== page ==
We concluded that because the claims in the ad referred generally to headache and migraine rather than specifically to tension-type headache and did not make clear that relief of the conditions was short-term, the implied claims had not been substantiated and were therefore misleading.

The advertiser sent papers relating to studies of acupuncture as “fertility support”. That included a published and peer-reviewed meta-analysis of seven trials which explored the effects of acupuncture on rates of pregnancy and live birth among women undergoing in vitro fertilisation (IVF). That paper concluded that current preliminary evidence suggested acupuncture given with embryo transfer improved rates of pregnancy and live birth with women undergoing IVF treatment. We did not consider that the study was directly relevant to the claim in the ad which concerned fertility, which was a broad term, and we noted the scope of the claim had not been limited to suggest acupuncture could improve pregnancy rates in women undergoing IVF treatment. We considered that because that was the only paper provided in support of that broad claim, the claim had not been substantiated and was therefore misleading.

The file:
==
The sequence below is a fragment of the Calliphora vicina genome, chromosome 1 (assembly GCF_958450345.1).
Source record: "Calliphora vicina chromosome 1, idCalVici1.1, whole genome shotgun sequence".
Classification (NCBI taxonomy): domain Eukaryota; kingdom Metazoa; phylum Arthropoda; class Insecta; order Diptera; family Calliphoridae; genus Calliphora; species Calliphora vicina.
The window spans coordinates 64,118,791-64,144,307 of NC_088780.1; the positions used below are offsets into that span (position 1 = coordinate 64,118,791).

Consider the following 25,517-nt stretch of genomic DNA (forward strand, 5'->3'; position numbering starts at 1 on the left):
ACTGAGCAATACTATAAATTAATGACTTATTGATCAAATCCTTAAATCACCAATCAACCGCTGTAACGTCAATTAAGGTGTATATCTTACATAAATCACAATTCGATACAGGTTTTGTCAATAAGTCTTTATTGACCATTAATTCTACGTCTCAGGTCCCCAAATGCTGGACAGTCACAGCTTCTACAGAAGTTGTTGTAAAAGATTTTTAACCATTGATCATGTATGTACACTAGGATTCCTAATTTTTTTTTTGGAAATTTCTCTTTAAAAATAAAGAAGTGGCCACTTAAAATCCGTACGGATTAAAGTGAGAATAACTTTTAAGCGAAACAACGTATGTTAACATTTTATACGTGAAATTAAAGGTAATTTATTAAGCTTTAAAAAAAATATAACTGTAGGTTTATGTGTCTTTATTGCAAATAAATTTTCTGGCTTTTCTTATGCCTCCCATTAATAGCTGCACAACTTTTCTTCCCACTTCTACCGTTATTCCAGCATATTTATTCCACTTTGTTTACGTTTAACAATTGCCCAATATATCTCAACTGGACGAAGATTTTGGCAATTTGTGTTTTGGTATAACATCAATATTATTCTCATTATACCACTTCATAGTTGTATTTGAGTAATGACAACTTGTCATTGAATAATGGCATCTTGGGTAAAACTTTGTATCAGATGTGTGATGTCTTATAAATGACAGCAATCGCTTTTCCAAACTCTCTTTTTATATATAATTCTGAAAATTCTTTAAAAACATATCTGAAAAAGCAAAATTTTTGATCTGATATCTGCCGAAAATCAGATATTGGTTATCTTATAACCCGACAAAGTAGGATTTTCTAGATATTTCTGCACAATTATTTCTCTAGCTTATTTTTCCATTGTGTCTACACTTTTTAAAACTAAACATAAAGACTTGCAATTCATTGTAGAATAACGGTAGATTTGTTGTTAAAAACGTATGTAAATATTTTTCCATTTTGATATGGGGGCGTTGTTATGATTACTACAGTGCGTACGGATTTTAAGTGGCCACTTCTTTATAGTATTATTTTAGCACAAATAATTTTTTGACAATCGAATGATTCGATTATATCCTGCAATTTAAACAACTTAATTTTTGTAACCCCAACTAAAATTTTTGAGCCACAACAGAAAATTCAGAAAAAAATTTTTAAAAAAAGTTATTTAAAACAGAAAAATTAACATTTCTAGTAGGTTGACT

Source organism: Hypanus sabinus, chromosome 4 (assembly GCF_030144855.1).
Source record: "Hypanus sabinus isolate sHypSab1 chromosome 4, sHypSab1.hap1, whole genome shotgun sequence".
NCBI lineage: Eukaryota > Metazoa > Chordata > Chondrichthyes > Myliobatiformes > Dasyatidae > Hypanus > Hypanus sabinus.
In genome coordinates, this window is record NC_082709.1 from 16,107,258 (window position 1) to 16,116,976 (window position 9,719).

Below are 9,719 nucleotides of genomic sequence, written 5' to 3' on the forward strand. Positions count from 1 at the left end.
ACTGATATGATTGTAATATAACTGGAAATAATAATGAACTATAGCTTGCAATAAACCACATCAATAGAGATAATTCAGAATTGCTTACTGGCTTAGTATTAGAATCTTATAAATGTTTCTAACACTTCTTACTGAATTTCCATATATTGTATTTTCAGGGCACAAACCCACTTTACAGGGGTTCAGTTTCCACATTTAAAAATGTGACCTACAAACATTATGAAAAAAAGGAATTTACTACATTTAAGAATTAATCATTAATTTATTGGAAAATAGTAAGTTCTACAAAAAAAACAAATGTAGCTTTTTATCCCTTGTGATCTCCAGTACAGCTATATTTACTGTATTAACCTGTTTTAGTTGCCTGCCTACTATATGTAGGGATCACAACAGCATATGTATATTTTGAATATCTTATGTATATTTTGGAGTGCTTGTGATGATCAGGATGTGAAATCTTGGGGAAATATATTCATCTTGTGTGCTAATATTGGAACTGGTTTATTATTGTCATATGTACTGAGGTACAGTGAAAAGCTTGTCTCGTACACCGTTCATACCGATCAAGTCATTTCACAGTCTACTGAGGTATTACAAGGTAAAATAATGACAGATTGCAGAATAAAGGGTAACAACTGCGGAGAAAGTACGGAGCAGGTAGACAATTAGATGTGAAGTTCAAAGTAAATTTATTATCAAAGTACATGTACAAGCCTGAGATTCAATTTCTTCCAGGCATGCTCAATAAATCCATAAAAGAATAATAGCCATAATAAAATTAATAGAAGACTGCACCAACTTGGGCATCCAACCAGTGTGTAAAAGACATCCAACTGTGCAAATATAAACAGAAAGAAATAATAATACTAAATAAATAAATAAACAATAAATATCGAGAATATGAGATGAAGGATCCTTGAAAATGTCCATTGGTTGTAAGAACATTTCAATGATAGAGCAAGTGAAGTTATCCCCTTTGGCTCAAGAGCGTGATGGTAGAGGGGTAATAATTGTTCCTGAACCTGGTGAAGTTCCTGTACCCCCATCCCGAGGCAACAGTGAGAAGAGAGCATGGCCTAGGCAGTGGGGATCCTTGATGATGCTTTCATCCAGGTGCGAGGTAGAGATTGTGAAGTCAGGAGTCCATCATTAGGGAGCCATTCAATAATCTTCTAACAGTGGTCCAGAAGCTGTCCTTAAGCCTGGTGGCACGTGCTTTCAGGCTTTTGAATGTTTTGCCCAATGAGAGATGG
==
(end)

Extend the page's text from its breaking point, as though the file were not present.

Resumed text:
We acknowledged that the advertiser was currently undergoing training, provided by the NHS, to become a registered acupuncturist with Anxiety UK and that Anxiety UK were undertaking a project to explore the effectiveness of acupuncture as a treatment for anxiety. While the ambition of the project was to build a body of evidence that measured the success rate of that type of treatment, until the time that such a body of evidence existed we considered that this did not amount to adequate substantiation. The advertiser also provided a paper relating to a study of acupuncture as a treatment for anxiety. The study specifically addressed whether auricular acupuncture could be introduced as a treatment for anxiety before surgery and concluded that there was some short-term effect, although this could not be attributed to any particular mechanism. The authors also acknowledged that it was a small study and that further evidence was necessary. Notwithstanding that, we did not consider that the study was directly relevant to the claim in the ad which concerned anxiety generally, and therefore concluded the claim had not been substantiated and was therefore misleading.